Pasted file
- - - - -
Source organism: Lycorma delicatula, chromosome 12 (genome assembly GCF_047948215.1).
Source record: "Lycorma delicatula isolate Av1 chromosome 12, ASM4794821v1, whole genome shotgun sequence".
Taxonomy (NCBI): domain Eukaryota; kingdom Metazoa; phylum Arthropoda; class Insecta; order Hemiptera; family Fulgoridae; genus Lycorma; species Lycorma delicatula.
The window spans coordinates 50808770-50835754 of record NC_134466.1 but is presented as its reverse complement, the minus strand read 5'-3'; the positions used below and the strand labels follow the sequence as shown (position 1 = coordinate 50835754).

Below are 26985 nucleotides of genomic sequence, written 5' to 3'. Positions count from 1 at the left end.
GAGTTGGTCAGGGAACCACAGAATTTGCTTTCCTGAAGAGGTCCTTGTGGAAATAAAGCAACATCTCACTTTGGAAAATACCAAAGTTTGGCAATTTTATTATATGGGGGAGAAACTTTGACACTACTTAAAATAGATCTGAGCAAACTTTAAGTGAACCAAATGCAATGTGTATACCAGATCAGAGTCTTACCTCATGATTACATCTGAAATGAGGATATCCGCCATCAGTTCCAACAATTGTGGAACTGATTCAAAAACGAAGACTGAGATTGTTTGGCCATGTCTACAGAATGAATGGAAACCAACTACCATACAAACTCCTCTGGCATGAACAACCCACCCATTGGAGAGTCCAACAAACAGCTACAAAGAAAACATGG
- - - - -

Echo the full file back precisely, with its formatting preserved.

Source organism: Lycorma delicatula, chromosome 12 (genome assembly GCF_047948215.1).
Source record: "Lycorma delicatula isolate Av1 chromosome 12, ASM4794821v1, whole genome shotgun sequence".
Taxonomy (NCBI): domain Eukaryota; kingdom Metazoa; phylum Arthropoda; class Insecta; order Hemiptera; family Fulgoridae; genus Lycorma; species Lycorma delicatula.
The window spans coordinates 50808770-50835754 of record NC_134466.1 but is presented as its reverse complement, the minus strand read 5'-3'; the positions used below and the strand labels follow the sequence as shown (position 1 = coordinate 50835754).

Below are 26985 nucleotides of genomic sequence, written 5' to 3'. Positions count from 1 at the left end.
GAGTTGGTCAGGGAACCACAGAATTTGCTTTCCTGAAGAGGTCCTTGTGGAAATAAAGCAACATCTCACTTTGGAAAATACCAAAGTTTGGCAATTTTATTATATGGGGGAGAAACTTTGACACTACTTAAAATAGATCTGAGCAAACTTTAAGTGAACCAAATGCAATGTGTATACCAGATCAGAGTCTTACCTCATGATTACATCTGAAATGAGGATATCCGCCATCAGTTCCAACAATTGTGGAACTGATTCAAAAACGAAGACTGAGATTGTTTGGCCATGTCTACAGAATGAATGGAAACCAACTACCATACAAACTCCTCTGGCATGAACAACCCACCCATTGGAGAGTCCAACAAACAGCTACAAAGAAAACATGG